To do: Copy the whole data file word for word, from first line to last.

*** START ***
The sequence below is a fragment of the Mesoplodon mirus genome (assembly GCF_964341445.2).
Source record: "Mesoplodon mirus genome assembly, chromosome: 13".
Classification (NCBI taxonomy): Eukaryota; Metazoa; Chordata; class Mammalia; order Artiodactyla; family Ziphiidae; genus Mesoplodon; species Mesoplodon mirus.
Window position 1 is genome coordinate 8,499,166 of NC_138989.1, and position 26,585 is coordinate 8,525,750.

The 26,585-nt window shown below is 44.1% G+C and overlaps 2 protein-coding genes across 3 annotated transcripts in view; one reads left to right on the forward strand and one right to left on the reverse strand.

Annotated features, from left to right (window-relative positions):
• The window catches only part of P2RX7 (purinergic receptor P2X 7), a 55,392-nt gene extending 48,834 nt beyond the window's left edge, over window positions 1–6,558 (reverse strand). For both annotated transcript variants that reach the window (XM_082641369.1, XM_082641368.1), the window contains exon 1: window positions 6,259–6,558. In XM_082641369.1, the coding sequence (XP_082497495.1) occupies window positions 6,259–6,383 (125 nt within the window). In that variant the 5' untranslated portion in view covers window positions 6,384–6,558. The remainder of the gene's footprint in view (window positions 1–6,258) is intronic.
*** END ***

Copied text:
The sequence below is a fragment of the Mesoplodon mirus genome (assembly GCF_964341445.2).
Source record: "Mesoplodon mirus genome assembly, chromosome: 13".
Classification (NCBI taxonomy): Eukaryota; Metazoa; Chordata; class Mammalia; order Artiodactyla; family Ziphiidae; genus Mesoplodon; species Mesoplodon mirus.
Window position 1 is genome coordinate 8,499,166 of NC_138989.1, and position 26,585 is coordinate 8,525,750.

The 26,585-nt window shown below is 44.1% G+C and overlaps 2 protein-coding genes across 3 annotated transcripts in view; one reads left to right on the forward strand and one right to left on the reverse strand.

Annotated features, from left to right (window-relative positions):
• The window catches only part of P2RX7 (purinergic receptor P2X 7), a 55,392-nt gene extending 48,834 nt beyond the window's left edge, over window positions 1–6,558 (reverse strand). For both annotated transcript variants that reach the window (XM_082641369.1, XM_082641368.1), the window contains exon 1: window positions 6,259–6,558. In XM_082641369.1, the coding sequence (XP_082497495.1) occupies window positions 6,259–6,383 (125 nt within the window). In that variant the 5' untranslated portion in view covers window positions 6,384–6,558. The remainder of the gene's footprint in view (window positions 1–6,258) is intronic.